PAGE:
Average fill-up passes £100

ended 09. June 2022

The cost of filling an average family car with petrol has hit £100 for the first time as fuel prices keep rising. If your business or charity is being adversely affected by prices at the pumps (directly or indirectly), please tell us about it and we'll share with all relevant media. Also, any thoughts on whether the Government should step in are welcome.

6 responses from the Newspage community

With the cost of living soaring, inflation biting, and wages stagnant, we are seeing what over a decade of Tory rule and the inability to plan and develop self-sufficient food, fuel and energy supplies looks like. We are now at the mercy of global forces, and politicians will cry they can't do anything to change that. They are right. They can't. But they could have done. We had gas storage which the Tories closed in 2017; we haven't invested as much as we could and should in wind and solar energy generation. We haven't used the electric car revolution or looked to develop more cycling infrastructure and public transport. The UK hasn't had a well-thought-out strategic plan or vision since 2010. the only thing we get is empty promises and confused ideas. How much more can the great British public take? Can they stop making policy on the hoof? We all know they've been too hoofy recently. If there could be some sitting down involved would be a good start.
" The ever increasing fuel prices is of great concern for my business. I have part time staff that travel a good distance to get to our workshop. They are really concerned at the sky rocketing pump prices and the cost of the daily commute. One of my staff members also has a part time job at the weekend that requires her to travel across the UK. She told me this week she sadly cannot afford the fuel to get to her secondary job this weekend. The Government need to act now and get their heads out the clouds. As ever I suspect they think that the employer can just wave a magic wand and increase wages to help staff member get to work. Well the news from the SME business owners Boris is that we are currently stretched to limit trying to deal with the massive economic apocalypse we find ourselves in! "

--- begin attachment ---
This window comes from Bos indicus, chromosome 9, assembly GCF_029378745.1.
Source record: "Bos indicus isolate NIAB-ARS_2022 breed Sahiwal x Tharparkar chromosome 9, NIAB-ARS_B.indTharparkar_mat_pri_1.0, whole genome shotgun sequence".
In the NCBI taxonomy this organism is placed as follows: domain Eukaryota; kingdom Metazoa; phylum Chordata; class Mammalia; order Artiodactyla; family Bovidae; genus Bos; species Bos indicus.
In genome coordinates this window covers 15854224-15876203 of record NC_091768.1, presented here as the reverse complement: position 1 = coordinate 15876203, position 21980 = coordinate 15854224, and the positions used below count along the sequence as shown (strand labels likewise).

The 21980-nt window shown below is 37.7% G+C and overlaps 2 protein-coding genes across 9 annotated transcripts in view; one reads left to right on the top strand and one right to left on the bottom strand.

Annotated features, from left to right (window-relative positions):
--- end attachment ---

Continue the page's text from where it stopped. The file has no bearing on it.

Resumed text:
The business mileage allowance rate for the 2022/2023 tax year remains at the 45p for the first 10,000 miles. Reducing to 25p for each business mile after the threshold of 10,000 miles. Any miles after this is seen as a benefit, therefore taxable, how are businesses, in particular smaller businesses expected to continue claiming such a low rate when the reality of the cost is double? The Government need to address this immediately.
Star Quote
There is no longer any option for going to craft markets and similar events, since the cost of getting there, parking, and getting home again is just extraordinary. This means that everything I do will necessarily be online, where I get lost in the noise and hidden from view by the likes of Amazon and so on, who can push their products in front of eyeballs with little effort. It's only the likes of NotOnAmazon or Silk Purse Guild that keeps me going. The cost of fuel as it is right now is obscene. Not only have our fuel companies failed to invest in ways to allow us to use less fossil fuels, they are effectively price gouging in to the bargain. The annual profits have been staggering for these guys, and we are a captive market. Much as I would swap to an electric vehicle in a heartbeat, I simply cannot afford the initial outlay.
I am based in Chesterfield but teach printmaking in Sheffield a couple of times a week. I also regularly travel to galleries, customers and shops in South Yorkshire and Derbyshire. The cost of fuel is having a negative impact as it's adding a huge amount to my outgoings. The government do not appear to be willing to help. I do not trust them at all.
This isn't a financial issue anymore, we need political intervention otherwise the impact will be colossal. It has such wide-reaching effects - the average consumer will be less likely to make journeys to other small businesses due to the cost, and businesses will see a hike in delivery costs which will get passed on to the consumer. It just creates a vicious cycle which will lead to mass unemployment and widespread poverty. It might not seem much to those in power, but paying an extra £20 a tank, when your weekly shop and heating bill are already skyrocketing, leaves you with nothing left to live on, and it'll just send us head first into a recession.